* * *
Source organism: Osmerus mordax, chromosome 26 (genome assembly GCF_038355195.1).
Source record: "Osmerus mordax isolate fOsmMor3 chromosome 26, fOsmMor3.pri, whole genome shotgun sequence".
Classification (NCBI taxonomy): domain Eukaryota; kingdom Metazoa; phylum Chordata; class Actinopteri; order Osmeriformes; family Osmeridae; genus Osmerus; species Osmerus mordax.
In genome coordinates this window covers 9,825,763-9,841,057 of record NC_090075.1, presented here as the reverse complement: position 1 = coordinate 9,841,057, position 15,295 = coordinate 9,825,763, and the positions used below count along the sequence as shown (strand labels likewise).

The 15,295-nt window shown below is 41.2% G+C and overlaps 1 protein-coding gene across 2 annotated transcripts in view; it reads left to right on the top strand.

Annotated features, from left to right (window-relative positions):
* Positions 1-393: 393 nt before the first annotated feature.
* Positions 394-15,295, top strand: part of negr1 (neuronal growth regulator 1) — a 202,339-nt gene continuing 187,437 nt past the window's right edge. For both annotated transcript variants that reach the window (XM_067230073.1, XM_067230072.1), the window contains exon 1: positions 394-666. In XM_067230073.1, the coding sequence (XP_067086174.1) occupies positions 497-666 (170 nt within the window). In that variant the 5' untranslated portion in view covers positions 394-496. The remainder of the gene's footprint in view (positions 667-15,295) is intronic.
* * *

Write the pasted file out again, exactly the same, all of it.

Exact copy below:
Source organism: Osmerus mordax, chromosome 26 (genome assembly GCF_038355195.1).
Source record: "Osmerus mordax isolate fOsmMor3 chromosome 26, fOsmMor3.pri, whole genome shotgun sequence".
Classification (NCBI taxonomy): domain Eukaryota; kingdom Metazoa; phylum Chordata; class Actinopteri; order Osmeriformes; family Osmeridae; genus Osmerus; species Osmerus mordax.
In genome coordinates this window covers 9,825,763-9,841,057 of record NC_090075.1, presented here as the reverse complement: position 1 = coordinate 9,841,057, position 15,295 = coordinate 9,825,763, and the positions used below count along the sequence as shown (strand labels likewise).

The 15,295-nt window shown below is 41.2% G+C and overlaps 1 protein-coding gene across 2 annotated transcripts in view; it reads left to right on the top strand.

Annotated features, from left to right (window-relative positions):
* Positions 1-393: 393 nt before the first annotated feature.
* Positions 394-15,295, top strand: part of negr1 (neuronal growth regulator 1) — a 202,339-nt gene continuing 187,437 nt past the window's right edge. For both annotated transcript variants that reach the window (XM_067230073.1, XM_067230072.1), the window contains exon 1: positions 394-666. In XM_067230073.1, the coding sequence (XP_067086174.1) occupies positions 497-666 (170 nt within the window). In that variant the 5' untranslated portion in view covers positions 394-496. The remainder of the gene's footprint in view (positions 667-15,295) is intronic.